Turner's friend, the architect Philip Hardwick (1792–1870), son of his tutor, Thomas Hardwick, was in charge of making the funeral arrangements and wrote to those who knew Turner to tell them at the time of his death that, "I must inform you, we have lost him."[ citation needed ] Other executors were his cousin and chief mourner at the funeral, Henry Harpur IV (benefactor of Westminster – now Chelsea & Westminster – Hospital), Revd. Henry Scott Trimmer, George Jones RA and Charles Turner ARA. [30]

Art

Style

Turner's talent was recognised early in his life. Financial independence allowed Turner to innovate freely; his mature work is characterised by a chromatic palette and broadly applied atmospheric washes of paint. According to David Piper's The Illustrated History of Art, his later pictures were called "fantastic puzzles". Turner was recognised as an artistic genius: the influential English art critic John Ruskin described him as the artist who could most "stirringly and truthfully measure the moods of Nature". [31] Turner's work drew criticism from contemporaries, in particular from Sir George Beaumont, a landscape painter and fellow member of the Royal Academy, who described his paintings as 'blots'. [32]

Turner's imagination was sparked by shipwrecks, fires (including the burning of Parliament in 1834, an event which Turner witnessed first-hand, and transcribed in a series of watercolour sketches), and natural phenomena such as sunlight, storm, rain, and fog. He was fascinated by the violent power of the sea, as seen in Dawn after the Wreck (1840) and The Slave Ship (1840).

Turner's major venture into printmaking was the Liber Studiorum (Book of Studies), seventy prints that he worked on from 1806 to 1819. The Liber Studiorum was an expression of his intentions for landscape art. The idea was loosely based on Claude Lorrain's Liber Veritatis (Book of Truth), where Lorrain had recorded his completed paintings; a series of print copies of these drawings, by then at Devonshire House, had been a huge publishing success. Turner's plates were meant to be widely disseminated, and categorised the genre into six types: Marine, Mountainous, Pastoral, Historical, Architectural, and Elevated or Epic Pastoral. [33] His printmaking was a major part of his output, and a museum is devoted to it, the Turner Museum in Sarasota, Florida, founded in 1974 by Douglass Montrose-Graem to house his collection of Turner prints. [34]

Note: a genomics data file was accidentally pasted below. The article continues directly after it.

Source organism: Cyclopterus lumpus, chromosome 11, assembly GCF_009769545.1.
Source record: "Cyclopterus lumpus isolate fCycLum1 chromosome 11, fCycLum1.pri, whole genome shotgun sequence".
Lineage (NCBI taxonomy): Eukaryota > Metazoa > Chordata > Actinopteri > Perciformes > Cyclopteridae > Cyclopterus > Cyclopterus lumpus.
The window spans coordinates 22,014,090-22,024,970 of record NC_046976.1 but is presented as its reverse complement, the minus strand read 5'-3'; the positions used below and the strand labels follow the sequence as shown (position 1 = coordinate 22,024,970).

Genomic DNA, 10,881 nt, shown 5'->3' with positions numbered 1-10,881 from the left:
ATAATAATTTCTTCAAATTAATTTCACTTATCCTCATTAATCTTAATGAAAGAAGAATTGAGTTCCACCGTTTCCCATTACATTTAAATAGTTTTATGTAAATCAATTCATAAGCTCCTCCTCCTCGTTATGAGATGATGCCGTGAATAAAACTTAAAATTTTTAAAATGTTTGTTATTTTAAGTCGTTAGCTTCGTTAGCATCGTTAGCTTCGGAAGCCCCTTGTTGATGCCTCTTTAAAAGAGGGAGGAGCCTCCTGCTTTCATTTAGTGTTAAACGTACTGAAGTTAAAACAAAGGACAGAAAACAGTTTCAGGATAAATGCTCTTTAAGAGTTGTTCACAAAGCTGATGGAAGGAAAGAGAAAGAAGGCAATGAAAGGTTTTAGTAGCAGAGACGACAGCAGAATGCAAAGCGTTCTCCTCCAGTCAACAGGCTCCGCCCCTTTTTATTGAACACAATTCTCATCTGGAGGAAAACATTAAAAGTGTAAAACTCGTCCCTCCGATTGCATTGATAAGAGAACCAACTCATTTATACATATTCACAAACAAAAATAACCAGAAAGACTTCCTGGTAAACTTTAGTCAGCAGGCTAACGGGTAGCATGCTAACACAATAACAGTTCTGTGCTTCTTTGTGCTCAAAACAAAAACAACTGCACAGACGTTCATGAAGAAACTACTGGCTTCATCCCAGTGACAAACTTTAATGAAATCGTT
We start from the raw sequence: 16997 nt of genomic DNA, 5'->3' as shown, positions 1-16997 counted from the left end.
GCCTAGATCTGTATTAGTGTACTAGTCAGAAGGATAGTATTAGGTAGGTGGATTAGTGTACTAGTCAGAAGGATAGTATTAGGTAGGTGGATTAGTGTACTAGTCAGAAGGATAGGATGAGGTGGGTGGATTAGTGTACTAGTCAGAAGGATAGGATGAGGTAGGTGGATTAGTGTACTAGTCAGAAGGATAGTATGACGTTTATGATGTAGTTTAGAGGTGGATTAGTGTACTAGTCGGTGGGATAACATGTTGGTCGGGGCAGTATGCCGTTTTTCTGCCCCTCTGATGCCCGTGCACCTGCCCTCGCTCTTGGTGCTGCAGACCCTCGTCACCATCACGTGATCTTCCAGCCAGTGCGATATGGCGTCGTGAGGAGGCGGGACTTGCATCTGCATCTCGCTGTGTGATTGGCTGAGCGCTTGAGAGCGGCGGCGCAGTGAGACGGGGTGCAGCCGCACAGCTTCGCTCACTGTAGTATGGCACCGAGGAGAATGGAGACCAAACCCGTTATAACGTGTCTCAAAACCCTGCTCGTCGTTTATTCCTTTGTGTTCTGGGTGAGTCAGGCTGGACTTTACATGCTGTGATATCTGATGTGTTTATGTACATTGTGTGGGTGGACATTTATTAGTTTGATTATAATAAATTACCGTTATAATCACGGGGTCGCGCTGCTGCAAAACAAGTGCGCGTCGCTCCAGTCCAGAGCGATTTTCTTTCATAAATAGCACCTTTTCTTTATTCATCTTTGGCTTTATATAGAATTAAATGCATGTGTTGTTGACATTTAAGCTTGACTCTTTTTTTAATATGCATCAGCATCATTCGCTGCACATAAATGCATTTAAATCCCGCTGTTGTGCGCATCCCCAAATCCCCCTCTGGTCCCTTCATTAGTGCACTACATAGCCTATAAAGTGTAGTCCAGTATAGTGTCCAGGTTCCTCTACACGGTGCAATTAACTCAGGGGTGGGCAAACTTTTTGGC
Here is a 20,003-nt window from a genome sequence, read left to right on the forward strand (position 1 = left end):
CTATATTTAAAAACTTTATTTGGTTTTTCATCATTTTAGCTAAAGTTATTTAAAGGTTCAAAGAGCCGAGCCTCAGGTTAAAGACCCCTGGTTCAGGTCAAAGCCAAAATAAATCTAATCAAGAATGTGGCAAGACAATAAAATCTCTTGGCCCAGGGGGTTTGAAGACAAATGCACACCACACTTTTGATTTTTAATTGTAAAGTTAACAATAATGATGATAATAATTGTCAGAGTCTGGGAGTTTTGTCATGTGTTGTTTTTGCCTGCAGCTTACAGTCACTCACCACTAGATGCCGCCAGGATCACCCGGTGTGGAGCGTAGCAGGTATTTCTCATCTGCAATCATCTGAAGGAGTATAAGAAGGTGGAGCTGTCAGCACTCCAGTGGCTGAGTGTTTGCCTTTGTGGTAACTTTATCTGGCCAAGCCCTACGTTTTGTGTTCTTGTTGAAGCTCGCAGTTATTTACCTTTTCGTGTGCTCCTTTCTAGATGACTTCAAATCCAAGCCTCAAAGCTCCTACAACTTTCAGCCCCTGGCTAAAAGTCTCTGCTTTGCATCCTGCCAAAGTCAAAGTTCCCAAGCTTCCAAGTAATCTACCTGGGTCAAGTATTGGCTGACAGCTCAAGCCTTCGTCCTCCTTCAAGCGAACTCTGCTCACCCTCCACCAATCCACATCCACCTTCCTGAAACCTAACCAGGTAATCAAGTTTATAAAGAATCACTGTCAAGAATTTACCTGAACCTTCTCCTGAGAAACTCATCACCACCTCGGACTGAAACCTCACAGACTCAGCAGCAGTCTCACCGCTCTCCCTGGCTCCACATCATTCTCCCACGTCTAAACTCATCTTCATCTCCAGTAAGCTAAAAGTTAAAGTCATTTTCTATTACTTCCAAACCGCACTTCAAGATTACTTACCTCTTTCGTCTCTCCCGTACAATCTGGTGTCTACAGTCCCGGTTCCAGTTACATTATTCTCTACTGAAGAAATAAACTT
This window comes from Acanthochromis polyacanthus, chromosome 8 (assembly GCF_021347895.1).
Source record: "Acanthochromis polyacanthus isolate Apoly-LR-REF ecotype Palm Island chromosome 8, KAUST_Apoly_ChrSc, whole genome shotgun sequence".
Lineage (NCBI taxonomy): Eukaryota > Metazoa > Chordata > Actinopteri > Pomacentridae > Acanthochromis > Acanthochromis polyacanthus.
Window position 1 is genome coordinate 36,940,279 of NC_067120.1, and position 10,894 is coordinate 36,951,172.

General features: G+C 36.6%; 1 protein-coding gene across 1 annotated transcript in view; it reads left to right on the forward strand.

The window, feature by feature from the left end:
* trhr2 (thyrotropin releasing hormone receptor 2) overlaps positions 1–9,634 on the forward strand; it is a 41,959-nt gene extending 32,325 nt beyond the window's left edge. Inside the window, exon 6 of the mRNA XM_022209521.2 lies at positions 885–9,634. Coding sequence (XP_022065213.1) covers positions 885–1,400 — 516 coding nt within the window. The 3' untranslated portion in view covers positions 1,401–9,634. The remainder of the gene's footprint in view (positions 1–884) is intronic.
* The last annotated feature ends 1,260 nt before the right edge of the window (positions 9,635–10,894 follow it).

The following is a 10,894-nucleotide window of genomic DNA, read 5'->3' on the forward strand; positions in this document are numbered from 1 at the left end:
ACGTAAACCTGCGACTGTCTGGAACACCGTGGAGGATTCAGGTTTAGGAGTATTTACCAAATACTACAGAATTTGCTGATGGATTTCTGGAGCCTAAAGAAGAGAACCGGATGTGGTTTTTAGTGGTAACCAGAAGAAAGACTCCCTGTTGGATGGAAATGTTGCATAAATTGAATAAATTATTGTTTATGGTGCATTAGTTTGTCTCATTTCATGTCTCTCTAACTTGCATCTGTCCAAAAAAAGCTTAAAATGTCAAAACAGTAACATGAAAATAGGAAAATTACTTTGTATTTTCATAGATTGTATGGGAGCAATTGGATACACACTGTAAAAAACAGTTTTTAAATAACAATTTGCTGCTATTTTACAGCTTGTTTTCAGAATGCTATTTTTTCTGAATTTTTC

Turner's early works, such as Tintern Abbey (1795), stay true to the traditions of English landscape. In Hannibal Crossing the Alps (1812), an emphasis on the destructive power of nature has already come into play. His distinctive style of painting, in which he used watercolour technique with oil paints, created lightness, fluency, and ephemeral atmospheric effects. [35]

In Turner's later years he used oils ever more transparently and turned to an evocation of almost pure light by use of shimmering colour. A prime example of his mature style can be seen in Rain, Steam and Speed – The Great Western Railway , where the objects are barely recognisable. The intensity of hue and interest in evanescent light not only placed Turner's work in the vanguard of English painting but exerted an influence on art in France; the Impressionists, particularly Claude Monet, carefully studied his techniques.

High levels of volcanic ash (from the eruption of Mt. Tambora) in the atmosphere during 1816, the "Year Without a Summer", led to unusually spectacular sunsets during this period, and were an inspiration for some of Turner's work.

John Ruskin said that an early patron, Thomas Monro, Principal Physician of Bedlam, and a collector and amateur artist, was a significant influence on Turner's style:

His true master was Dr Monro; to the practical teaching of that first patron and the wise simplicity of method of watercolour study, in which he was disciplined by him and companioned by his friend Girtin, the healthy and constant development of the greater power is primarily to be attributed; the greatness of the power itself, it is impossible to over-estimate.